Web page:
Magazine article Online

What's Changing in News Deployment. (Industry Insights)

Magazine article Online

What's Changing in News Deployment. (Industry Insights)

Article excerpt

To explore how news information is being deployed across desktops inside corporations and academic institutions, Outsell interviewed decision makers charged with distributing news content in the financial services, pharmaceutical, chemical, computers and software, and telecommunications industries, consulting services, and 4-year academic institutions. We learned that content deployers today are looking to news content vendors to deliver more value at lower cost. News about specific industries and companies tops the list of what they want, and global news with a local emphasis is an unfulfilled necessity.

Inside corporations, the greatest use of news is to keep current about customers, prospects, and competitors. In addition to company-specific news, news about their specific industry is critical for chemical and pharmaceutical firms, while news about a broader range of industries is crucial for financial services and consulting firms. Given this emphasis on company and industry news, it's not surprising that the most valuable news sources are those with deep industry coverage. In fact, sources most frequently mentioned as "must-haves" are industry-specific collections and sources such as PJB publications for pharmaceutical and biotechnology users; ComputerWire for high-tech users; and the Financial Times and The Wall Street Journal for financial users.

WANTED: REGIONAL SOURCES

Most news deployment projects in Global 2000 enterprises are worldwide in scope. This means there is one development effort to meet the needs of users in a variety of jobs and locales. The challenge here for deployers is to work with the smallest numbers of vendors to provide the greatest scope of subject matter and geographic coverage.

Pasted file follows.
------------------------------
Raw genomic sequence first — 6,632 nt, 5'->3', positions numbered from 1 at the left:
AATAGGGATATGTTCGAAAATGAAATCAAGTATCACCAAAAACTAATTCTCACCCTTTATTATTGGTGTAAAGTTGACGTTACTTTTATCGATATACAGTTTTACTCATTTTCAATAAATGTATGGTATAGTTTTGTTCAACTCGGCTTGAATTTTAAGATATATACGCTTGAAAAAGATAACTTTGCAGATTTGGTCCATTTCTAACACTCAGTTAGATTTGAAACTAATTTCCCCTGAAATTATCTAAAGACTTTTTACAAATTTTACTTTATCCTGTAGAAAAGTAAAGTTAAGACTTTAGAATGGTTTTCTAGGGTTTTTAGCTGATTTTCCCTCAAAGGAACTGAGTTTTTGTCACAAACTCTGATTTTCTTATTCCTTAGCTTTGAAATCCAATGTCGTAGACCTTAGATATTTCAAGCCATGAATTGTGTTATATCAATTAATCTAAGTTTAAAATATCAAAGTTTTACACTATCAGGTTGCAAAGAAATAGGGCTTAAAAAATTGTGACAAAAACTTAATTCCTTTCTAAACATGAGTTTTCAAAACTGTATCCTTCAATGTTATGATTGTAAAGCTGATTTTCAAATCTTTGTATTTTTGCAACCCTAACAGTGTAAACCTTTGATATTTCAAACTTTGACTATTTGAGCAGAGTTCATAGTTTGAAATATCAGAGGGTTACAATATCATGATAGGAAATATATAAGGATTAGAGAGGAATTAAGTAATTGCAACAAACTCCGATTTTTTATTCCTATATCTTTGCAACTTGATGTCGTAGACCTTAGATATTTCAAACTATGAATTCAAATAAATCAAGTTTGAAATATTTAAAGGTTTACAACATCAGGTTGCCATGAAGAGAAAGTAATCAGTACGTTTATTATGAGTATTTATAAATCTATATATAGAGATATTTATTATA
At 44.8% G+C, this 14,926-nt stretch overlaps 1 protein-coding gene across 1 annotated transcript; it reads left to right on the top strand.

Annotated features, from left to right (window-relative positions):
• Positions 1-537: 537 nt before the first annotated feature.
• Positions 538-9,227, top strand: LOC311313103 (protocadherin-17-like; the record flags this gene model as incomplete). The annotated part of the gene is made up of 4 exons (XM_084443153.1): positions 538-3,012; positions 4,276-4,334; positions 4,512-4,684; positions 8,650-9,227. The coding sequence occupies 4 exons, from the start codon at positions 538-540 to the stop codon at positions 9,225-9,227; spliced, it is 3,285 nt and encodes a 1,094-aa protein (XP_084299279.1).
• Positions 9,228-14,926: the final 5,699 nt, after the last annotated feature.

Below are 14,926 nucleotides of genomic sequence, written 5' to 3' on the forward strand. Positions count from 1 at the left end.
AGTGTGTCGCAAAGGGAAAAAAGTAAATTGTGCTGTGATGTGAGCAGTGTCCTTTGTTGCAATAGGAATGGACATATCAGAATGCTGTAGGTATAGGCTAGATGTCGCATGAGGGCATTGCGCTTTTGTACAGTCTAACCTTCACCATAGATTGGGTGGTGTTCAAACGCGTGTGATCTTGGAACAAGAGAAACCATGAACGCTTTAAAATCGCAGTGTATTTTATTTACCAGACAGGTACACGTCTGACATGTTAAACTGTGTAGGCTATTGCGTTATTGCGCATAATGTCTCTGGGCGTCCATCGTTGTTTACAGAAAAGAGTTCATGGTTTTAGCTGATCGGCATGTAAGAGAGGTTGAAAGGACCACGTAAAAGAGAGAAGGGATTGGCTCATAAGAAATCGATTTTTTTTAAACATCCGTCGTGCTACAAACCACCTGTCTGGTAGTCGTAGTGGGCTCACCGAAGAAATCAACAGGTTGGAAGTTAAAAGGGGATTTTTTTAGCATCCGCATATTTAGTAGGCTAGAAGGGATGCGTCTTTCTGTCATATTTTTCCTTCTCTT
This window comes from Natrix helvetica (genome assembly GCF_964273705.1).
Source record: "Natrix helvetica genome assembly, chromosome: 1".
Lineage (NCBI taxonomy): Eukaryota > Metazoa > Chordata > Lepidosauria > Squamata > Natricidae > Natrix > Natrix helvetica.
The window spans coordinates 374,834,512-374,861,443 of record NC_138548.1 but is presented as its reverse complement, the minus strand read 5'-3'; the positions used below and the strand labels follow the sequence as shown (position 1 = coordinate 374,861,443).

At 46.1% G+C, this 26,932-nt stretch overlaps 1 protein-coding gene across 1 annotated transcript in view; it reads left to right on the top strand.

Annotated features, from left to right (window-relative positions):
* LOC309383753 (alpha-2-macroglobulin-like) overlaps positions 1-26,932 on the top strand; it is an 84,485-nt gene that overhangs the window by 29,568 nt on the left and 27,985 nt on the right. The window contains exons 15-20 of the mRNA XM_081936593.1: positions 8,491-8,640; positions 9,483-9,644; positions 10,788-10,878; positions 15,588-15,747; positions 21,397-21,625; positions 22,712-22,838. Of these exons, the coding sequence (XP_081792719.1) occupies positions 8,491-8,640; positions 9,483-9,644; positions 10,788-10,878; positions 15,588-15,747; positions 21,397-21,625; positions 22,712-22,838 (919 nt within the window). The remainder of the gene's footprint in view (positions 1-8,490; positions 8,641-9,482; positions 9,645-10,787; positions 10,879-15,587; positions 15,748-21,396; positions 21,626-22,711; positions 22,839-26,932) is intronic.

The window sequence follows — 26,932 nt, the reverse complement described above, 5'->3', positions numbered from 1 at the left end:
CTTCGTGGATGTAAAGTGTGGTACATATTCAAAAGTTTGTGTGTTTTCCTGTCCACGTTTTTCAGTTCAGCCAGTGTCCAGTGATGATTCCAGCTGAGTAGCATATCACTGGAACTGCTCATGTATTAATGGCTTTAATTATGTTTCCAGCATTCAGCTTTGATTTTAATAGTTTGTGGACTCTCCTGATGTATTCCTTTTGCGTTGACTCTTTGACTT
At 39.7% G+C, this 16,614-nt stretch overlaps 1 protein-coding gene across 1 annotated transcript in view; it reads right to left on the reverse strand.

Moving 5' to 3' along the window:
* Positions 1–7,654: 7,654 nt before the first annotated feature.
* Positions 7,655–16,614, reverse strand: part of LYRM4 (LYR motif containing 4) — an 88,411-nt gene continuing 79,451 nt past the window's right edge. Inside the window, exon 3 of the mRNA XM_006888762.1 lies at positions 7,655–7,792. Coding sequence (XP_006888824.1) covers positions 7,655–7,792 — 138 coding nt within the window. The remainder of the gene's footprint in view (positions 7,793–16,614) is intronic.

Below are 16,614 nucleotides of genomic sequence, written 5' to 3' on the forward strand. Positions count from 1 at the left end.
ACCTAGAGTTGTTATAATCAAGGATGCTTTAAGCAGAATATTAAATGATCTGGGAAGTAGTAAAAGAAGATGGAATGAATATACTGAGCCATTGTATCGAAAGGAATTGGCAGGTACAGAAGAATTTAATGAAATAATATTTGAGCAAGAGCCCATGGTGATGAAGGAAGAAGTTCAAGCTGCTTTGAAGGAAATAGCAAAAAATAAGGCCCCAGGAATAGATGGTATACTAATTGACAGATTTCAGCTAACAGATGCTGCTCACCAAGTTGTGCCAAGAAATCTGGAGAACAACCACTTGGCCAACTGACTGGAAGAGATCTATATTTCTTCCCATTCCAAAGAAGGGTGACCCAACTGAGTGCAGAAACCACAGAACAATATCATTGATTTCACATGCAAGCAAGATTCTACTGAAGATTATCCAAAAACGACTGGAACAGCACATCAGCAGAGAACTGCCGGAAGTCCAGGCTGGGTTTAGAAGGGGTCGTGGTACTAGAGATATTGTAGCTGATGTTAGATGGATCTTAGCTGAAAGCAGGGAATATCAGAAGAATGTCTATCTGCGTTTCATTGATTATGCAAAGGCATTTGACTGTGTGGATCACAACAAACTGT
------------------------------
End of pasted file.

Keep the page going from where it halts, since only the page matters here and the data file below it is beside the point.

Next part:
While publications such as the Financial Times and the Wall Street Journal have global appeal, they do not take the place of Hoppenstedt, Agence France Presse, or other regional sources. Nor do English-language publications meet the mark for a global set of users. Asian content seems to be a stumbling point for many news deployers. Local-language regional publications are not available from the large aggregators and integration of Asian alphabets is proving difficult.

THE COST OF NOT TRACKING USAGE

In the past, it was common for an institution to have sizeable contracts with two or more news vendors. Although most institutions use secondary vendors for specialized content, recent cost-cutting initiatives, along with efforts to simplify news delivery, have prompted many enterprises to concentrate their news spending on a single news vendor. While news deployers are able to estimate the potential number of users they could serve--in the tens of thousands for the Global 2000--most do not track actual users.

Although many enterprises save news costs through the elimination of multiple vendors, most still pay large sums for news. What's more, they are in the dark about the value of what the news vendors offer. This is exacerbated by the fact that many users turn to external news sources, such as those found on Yahoo! or Google, in place of, or in addition to, internal news deployment efforts. Therefore, the true cost of news delivery throughout the enterprise is not tallied.

BUDGETS OVERRIDE ENHANCEMENTS

Although there are other technology platforms used for news delivery; including Lotus Notes and LAN platforms, Web delivery of news appears to be the preferred platform, even for desktop users. The appeal is in the light technology demands of the platform and the easy remote access for travelers with laptops. The only drawback to Web delivery appears to be the difficulty in delivering real-time scrolling news. Several firms, particularly in the financial services sector, are working to bring this application to fruition.

While some enterprises bring news into their portals, a large number of news installations rely simply on a link to the vendor's site. …

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